Skip to main content

The Night Shift: Moths as Nocturnal Pollinators

By Kaitlin Haase on 15. June 2020
Kaitlin Haase

The work of pollination is never over—even after dark! While some flowers close when the sun goes down (the technical term for this is floral nyctinasty), most flowers are still accessible at night. When our day-active (diurnal) pollinators turn in for the evening, nocturnal pollinators such as moths, bats, beetles, and even some species of bees take on the night shift to feast on nectar. We are just beginning to understand the importance of these nocturnal flower visitors for pollination of wild and managed plants.


With a blur of wings, a white-lined sphinx moth hovers below the pink flower of a thistle while it sips nectar with its long tongueThe white-lined sphinx (Hyles lineata) belongs to a group of moths known as hawk or hummingbird moths, due to their resemblance to hummingbirds in flight. Adults will visit flowers from dusk to dawn, and occasionally can be seen during the day. (Photo: Xerces Society / Stephanie McKnight.)


Pollinator research has largely focused on diurnal pollinators, such as bees and butterflies. Recent research from University College London, however, shows that moths are likely major players in many pollination networks. UCL researchers observed a diverse assemblage of moths transporting pollen from many different plant species under cover of darkness, including some flowers that are not often visited by bees. The study suggested that moths are better at pollinating than previously thought, thanks to their hairy underbellies from where researchers collected pollen samples. Declines in moth populations, combined with a growing understanding of their importance for pollination, highlight the need to include these nocturnal pollinators in pollinator conservation efforts.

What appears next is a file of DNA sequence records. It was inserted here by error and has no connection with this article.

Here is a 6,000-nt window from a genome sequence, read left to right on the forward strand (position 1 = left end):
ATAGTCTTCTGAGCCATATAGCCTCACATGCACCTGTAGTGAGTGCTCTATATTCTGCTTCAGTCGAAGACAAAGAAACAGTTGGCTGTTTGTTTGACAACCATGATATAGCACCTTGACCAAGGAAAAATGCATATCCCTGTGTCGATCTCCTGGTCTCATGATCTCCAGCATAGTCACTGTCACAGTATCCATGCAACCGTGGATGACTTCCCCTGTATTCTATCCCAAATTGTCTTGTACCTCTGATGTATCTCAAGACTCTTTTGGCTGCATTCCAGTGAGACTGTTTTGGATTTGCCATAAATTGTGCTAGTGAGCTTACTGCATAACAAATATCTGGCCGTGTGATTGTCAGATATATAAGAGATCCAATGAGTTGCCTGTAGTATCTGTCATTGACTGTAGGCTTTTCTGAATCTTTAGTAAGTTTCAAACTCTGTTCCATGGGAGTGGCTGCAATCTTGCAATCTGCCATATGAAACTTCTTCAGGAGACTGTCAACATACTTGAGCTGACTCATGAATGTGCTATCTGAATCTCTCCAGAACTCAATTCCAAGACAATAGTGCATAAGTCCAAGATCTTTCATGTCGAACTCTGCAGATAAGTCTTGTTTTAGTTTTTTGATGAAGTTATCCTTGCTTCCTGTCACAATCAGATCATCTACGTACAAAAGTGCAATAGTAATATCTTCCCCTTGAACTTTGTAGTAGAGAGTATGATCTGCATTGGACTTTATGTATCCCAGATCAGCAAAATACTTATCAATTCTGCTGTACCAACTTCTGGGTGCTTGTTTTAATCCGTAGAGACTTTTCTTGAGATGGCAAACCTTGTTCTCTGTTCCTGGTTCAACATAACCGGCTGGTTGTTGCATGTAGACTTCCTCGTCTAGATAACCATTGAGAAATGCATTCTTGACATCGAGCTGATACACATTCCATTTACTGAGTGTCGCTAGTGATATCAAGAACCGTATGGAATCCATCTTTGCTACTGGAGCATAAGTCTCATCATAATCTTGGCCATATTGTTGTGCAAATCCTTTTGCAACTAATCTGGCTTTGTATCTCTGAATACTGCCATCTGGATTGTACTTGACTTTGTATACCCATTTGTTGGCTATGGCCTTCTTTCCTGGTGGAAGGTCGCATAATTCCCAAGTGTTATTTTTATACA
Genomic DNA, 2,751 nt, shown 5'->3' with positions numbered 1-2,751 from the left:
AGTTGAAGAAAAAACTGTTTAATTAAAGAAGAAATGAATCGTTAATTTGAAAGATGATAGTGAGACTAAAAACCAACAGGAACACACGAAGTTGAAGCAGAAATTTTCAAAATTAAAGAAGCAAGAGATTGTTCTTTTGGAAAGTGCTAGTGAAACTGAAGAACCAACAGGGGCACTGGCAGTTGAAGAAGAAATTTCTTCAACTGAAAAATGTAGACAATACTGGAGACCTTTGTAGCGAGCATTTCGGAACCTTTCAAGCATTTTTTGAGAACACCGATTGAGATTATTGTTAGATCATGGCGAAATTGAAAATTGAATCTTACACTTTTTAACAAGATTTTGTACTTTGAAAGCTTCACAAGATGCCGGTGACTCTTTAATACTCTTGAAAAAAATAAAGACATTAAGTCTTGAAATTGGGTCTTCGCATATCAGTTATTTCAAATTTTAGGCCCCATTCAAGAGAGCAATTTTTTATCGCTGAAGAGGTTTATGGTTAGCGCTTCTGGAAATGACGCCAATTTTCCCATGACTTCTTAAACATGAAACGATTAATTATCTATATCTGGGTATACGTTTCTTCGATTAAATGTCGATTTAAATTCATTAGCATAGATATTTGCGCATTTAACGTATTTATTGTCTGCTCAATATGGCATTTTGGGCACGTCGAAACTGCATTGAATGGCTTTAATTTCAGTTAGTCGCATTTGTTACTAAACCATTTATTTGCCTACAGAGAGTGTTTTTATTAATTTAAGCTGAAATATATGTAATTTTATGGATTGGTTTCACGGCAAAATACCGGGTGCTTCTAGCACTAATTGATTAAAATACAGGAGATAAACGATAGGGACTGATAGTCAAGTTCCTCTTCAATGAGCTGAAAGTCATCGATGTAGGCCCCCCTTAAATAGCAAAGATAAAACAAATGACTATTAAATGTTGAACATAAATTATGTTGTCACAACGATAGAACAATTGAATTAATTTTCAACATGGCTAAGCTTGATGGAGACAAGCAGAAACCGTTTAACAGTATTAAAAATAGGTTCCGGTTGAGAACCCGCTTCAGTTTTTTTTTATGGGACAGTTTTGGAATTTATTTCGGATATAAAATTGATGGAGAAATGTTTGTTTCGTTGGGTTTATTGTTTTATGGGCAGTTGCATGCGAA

Like other pollinators, moths coevolved with plants and now both moths and plants exhibit characteristics that are adapted to each other. The flowers of some plants open in the evening and become more fragrant at night, luring in moths, which depend on scent to find food (and mates). These flowers also tend to be white or pale in color to reflect moonlight, allowing them to be easily seen at a distance by nocturnal pollinators.

Yucca is a wonderful example of an interdependent plant–pollinator relationship: Plants of the genus Yucca are solely pollinated by yucca moths of the genera Tegeticula or Parategeticula, and the caterpillars of those moths feed only on yucca seeds. Amazingly, female yucca moths intentionally pollinate the flowers. They collect pollen from the plant where they mated, fly to a different individual of that yucca species, deposit the pollen, and lay their eggs. The relationship between plants and pollinators is so closely related that many species of yucca plants are reliant on a single species of moth to complete their life cycle and vice versa!


Hidden away inside the creamy-white flowers of a yucca plant, the yucca moth is gathering pollenHidden inside the creamy-white flowers of the yucca plant, the tiny yucca moth provides an essential link in the life cycle of the plants: it is the flowers' only pollinator. Yucca plants and yucca moths have coevolved to rely entirely on each other. The yucca moth is the only pollinator for the flowers, and the moth caterpillars feed only on yucca seeds. (Photo: Kaitlin Haase.)